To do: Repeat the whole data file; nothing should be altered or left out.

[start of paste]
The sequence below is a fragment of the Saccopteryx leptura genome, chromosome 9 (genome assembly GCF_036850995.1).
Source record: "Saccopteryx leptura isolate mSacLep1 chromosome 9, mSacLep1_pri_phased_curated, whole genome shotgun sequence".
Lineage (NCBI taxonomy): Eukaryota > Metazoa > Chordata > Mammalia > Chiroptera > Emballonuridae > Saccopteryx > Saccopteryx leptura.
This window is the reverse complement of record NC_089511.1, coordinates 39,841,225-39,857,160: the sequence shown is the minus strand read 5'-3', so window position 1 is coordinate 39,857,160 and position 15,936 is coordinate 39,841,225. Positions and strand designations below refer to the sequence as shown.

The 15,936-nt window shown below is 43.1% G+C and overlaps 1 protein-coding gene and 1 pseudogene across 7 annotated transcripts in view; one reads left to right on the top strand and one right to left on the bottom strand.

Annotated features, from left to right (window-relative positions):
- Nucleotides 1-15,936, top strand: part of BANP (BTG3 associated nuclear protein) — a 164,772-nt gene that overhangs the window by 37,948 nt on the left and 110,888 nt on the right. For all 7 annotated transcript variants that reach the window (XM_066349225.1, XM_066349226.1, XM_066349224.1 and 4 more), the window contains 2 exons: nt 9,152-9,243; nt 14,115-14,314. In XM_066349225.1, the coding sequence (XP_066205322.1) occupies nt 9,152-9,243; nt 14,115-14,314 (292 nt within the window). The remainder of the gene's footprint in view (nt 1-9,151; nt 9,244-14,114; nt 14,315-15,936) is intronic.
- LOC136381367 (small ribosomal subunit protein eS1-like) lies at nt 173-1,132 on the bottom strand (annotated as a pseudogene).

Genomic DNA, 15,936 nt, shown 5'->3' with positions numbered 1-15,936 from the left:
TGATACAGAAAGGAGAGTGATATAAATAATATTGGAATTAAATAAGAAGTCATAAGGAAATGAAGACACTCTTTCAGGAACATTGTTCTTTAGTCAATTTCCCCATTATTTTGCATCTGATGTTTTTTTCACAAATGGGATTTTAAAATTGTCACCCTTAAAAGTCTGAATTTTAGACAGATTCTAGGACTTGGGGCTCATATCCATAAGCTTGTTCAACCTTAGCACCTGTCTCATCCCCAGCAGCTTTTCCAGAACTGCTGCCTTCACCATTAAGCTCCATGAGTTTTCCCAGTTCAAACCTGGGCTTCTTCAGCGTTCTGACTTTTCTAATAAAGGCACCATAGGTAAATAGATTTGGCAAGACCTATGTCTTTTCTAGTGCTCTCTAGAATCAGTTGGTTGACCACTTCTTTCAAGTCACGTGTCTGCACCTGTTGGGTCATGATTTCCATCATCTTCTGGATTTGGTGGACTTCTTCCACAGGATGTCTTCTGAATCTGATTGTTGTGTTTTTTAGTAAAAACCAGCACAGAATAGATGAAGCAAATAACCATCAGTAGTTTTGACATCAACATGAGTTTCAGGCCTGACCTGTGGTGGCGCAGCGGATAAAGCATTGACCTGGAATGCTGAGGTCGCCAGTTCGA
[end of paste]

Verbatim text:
The sequence below is a fragment of the Saccopteryx leptura genome, chromosome 9 (genome assembly GCF_036850995.1).
Source record: "Saccopteryx leptura isolate mSacLep1 chromosome 9, mSacLep1_pri_phased_curated, whole genome shotgun sequence".
Lineage (NCBI taxonomy): Eukaryota > Metazoa > Chordata > Mammalia > Chiroptera > Emballonuridae > Saccopteryx > Saccopteryx leptura.
This window is the reverse complement of record NC_089511.1, coordinates 39,841,225-39,857,160: the sequence shown is the minus strand read 5'-3', so window position 1 is coordinate 39,857,160 and position 15,936 is coordinate 39,841,225. Positions and strand designations below refer to the sequence as shown.

The 15,936-nt window shown below is 43.1% G+C and overlaps 1 protein-coding gene and 1 pseudogene across 7 annotated transcripts in view; one reads left to right on the top strand and one right to left on the bottom strand.

Annotated features, from left to right (window-relative positions):
- Nucleotides 1-15,936, top strand: part of BANP (BTG3 associated nuclear protein) — a 164,772-nt gene that overhangs the window by 37,948 nt on the left and 110,888 nt on the right. For all 7 annotated transcript variants that reach the window (XM_066349225.1, XM_066349226.1, XM_066349224.1 and 4 more), the window contains 2 exons: nt 9,152-9,243; nt 14,115-14,314. In XM_066349225.1, the coding sequence (XP_066205322.1) occupies nt 9,152-9,243; nt 14,115-14,314 (292 nt within the window). The remainder of the gene's footprint in view (nt 1-9,151; nt 9,244-14,114; nt 14,315-15,936) is intronic.
- LOC136381367 (small ribosomal subunit protein eS1-like) lies at nt 173-1,132 on the bottom strand (annotated as a pseudogene).

Genomic DNA, 15,936 nt, shown 5'->3' with positions numbered 1-15,936 from the left:
TGATACAGAAAGGAGAGTGATATAAATAATATTGGAATTAAATAAGAAGTCATAAGGAAATGAAGACACTCTTTCAGGAACATTGTTCTTTAGTCAATTTCCCCATTATTTTGCATCTGATGTTTTTTTCACAAATGGGATTTTAAAATTGTCACCCTTAAAAGTCTGAATTTTAGACAGATTCTAGGACTTGGGGCTCATATCCATAAGCTTGTTCAACCTTAGCACCTGTCTCATCCCCAGCAGCTTTTCCAGAACTGCTGCCTTCACCATTAAGCTCCATGAGTTTTCCCAGTTCAAACCTGGGCTTCTTCAGCGTTCTGACTTTTCTAATAAAGGCACCATAGGTAAATAGATTTGGCAAGACCTATGTCTTTTCTAGTGCTCTCTAGAATCAGTTGGTTGACCACTTCTTTCAAGTCACGTGTCTGCACCTGTTGGGTCATGATTTCCATCATCTTCTGGATTTGGTGGACTTCTTCCACAGGATGTCTTCTGAATCTGATTGTTGTGTTTTTTAGTAAAAACCAGCACAGAATAGATGAAGCAAATAACCATCAGTAGTTTTGACATCAACATGAGTTTCAGGCCTGACCTGTGGTGGCGCAGCGGATAAAGCATTGACCTGGAATGCTGAGGTCGCCAGTTCGA